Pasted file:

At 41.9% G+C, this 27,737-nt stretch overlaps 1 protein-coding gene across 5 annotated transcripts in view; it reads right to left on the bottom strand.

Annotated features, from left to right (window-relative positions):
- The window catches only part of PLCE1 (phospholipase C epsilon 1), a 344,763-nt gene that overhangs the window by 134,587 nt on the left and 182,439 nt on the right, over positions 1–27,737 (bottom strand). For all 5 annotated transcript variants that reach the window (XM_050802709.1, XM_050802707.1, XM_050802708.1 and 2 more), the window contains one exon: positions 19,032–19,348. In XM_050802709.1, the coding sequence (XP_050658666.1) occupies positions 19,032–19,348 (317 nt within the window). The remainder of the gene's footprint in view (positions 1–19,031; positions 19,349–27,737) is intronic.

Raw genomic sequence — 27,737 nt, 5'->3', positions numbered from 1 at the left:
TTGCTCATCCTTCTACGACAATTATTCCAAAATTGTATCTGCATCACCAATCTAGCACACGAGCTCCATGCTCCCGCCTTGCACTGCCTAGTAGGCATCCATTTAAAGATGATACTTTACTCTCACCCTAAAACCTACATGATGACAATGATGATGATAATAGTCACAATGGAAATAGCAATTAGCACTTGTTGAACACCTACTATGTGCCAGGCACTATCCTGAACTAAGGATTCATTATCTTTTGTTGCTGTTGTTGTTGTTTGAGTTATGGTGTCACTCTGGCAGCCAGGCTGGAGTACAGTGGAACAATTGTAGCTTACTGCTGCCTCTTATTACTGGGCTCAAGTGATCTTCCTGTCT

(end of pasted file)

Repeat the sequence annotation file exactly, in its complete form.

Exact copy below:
At 41.9% G+C, this 27,737-nt stretch overlaps 1 protein-coding gene across 5 annotated transcripts in view; it reads right to left on the bottom strand.

Annotated features, from left to right (window-relative positions):
- The window catches only part of PLCE1 (phospholipase C epsilon 1), a 344,763-nt gene that overhangs the window by 134,587 nt on the left and 182,439 nt on the right, over positions 1–27,737 (bottom strand). For all 5 annotated transcript variants that reach the window (XM_050802709.1, XM_050802707.1, XM_050802708.1 and 2 more), the window contains one exon: positions 19,032–19,348. In XM_050802709.1, the coding sequence (XP_050658666.1) occupies positions 19,032–19,348 (317 nt within the window). The remainder of the gene's footprint in view (positions 1–19,031; positions 19,349–27,737) is intronic.

Raw genomic sequence — 27,737 nt, 5'->3', positions numbered from 1 at the left:
TTGCTCATCCTTCTACGACAATTATTCCAAAATTGTATCTGCATCACCAATCTAGCACACGAGCTCCATGCTCCCGCCTTGCACTGCCTAGTAGGCATCCATTTAAAGATGATACTTTACTCTCACCCTAAAACCTACATGATGACAATGATGATGATAATAGTCACAATGGAAATAGCAATTAGCACTTGTTGAACACCTACTATGTGCCAGGCACTATCCTGAACTAAGGATTCATTATCTTTTGTTGCTGTTGTTGTTGTTTGAGTTATGGTGTCACTCTGGCAGCCAGGCTGGAGTACAGTGGAACAATTGTAGCTTACTGCTGCCTCTTATTACTGGGCTCAAGTGATCTTCCTGTCT